Fair Trade Designs
What do fair trade jewelry, South American rainforests and African elephants have in common? The latter two are disappearing at critical rates while some fair trade jewelry is helping to restore both.
"Slash and burn" agricultural techniques are destroying rainforests, replaced by cattle ranches and banana plantations. Despite an international ban on the sale of ivory, illegal poaching of elephant tusks has brought the elephant population to near extinction.
But a palm nut, about as big as an avocado pit, is helping to alleviate in a small way both of these devastating problems. The tagua ("tah-gwah") nut is the dried seedpod of the Tagua Palm, a native of South American tropical forests. Because of its similarities to ivory, it is carved into uniquely beautiful necklaces, earrings, bracelets and more.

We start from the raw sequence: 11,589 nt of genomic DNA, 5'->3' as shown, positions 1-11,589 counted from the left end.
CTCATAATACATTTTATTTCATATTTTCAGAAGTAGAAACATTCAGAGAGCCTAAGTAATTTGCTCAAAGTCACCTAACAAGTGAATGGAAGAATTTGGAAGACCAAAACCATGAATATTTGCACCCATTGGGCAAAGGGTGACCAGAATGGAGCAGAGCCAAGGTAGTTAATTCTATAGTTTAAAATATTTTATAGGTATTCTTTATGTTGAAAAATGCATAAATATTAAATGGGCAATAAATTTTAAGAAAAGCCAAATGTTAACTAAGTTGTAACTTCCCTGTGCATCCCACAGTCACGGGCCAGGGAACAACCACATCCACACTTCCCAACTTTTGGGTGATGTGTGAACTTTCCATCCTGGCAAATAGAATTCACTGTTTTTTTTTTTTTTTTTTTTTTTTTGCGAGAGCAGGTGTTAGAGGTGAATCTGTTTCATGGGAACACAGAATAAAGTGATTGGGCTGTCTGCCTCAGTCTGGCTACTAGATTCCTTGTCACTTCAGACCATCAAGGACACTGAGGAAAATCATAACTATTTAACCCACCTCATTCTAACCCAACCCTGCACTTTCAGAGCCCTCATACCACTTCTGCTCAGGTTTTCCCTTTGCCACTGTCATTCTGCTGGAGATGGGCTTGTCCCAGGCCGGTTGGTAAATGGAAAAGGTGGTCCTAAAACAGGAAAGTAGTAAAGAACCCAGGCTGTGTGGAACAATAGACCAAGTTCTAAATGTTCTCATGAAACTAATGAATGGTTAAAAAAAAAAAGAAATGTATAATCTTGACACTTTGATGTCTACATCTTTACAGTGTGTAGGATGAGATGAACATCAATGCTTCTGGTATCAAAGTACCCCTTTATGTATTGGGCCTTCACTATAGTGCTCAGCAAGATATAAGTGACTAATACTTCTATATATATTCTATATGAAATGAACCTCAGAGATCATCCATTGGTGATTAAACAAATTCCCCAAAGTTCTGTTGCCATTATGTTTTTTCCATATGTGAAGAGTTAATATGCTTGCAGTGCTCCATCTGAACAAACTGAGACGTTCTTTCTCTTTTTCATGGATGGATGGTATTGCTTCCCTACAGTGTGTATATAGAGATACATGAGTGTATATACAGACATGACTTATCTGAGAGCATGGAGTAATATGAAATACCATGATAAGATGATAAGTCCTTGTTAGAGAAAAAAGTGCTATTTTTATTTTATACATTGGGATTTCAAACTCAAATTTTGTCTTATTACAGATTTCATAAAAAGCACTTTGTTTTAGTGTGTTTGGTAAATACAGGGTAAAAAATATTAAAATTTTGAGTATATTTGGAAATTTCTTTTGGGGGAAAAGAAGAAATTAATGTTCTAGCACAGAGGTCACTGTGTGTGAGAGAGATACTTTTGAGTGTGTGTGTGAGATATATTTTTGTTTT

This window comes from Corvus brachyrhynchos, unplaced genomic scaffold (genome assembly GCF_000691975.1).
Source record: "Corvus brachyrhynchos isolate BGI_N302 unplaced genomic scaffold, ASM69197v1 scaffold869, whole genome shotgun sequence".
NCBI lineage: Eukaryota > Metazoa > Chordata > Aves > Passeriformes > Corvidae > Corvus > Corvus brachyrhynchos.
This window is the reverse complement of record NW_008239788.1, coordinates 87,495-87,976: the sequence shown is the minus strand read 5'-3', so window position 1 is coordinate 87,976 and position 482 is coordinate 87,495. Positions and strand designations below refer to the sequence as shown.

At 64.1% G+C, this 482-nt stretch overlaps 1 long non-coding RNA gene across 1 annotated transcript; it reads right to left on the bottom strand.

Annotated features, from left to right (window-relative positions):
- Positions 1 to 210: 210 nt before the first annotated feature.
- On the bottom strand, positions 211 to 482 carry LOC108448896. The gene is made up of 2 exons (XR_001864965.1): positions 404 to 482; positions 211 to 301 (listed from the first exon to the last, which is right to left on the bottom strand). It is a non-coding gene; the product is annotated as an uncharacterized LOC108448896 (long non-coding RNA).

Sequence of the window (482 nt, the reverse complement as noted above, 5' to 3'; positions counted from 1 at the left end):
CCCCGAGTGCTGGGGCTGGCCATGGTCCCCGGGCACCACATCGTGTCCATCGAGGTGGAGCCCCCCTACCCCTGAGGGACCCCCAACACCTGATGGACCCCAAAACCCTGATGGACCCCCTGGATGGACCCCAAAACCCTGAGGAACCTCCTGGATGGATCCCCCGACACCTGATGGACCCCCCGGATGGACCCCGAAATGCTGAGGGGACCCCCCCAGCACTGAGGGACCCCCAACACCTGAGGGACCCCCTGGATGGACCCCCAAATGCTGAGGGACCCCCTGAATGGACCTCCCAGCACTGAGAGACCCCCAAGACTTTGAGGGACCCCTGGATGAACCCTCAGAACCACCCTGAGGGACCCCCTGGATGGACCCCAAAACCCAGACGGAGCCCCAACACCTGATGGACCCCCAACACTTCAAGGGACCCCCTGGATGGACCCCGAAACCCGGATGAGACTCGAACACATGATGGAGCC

One Tagua Palm yields up to 50 pounds of nuts a year, about the same weight as an average elephant tusk. Because the nuts are typically harvested from the seed pods after they've fallen off the tree, the palm can continue to grow and produce year after year. The elephant can yield its tusks only once.
Harvesting natural rain forest products such as tagua can produce up to 5 times more income to indigenous South Americans than working on banana plantations and cattle ranches. As the market for fair trade "ivory" grows, more opportunities are created for workers to leave low-paying agricultural jobs for much higher-paying, eco-friendly employment.
Can a nut save the environment? In this case, the answer is yes!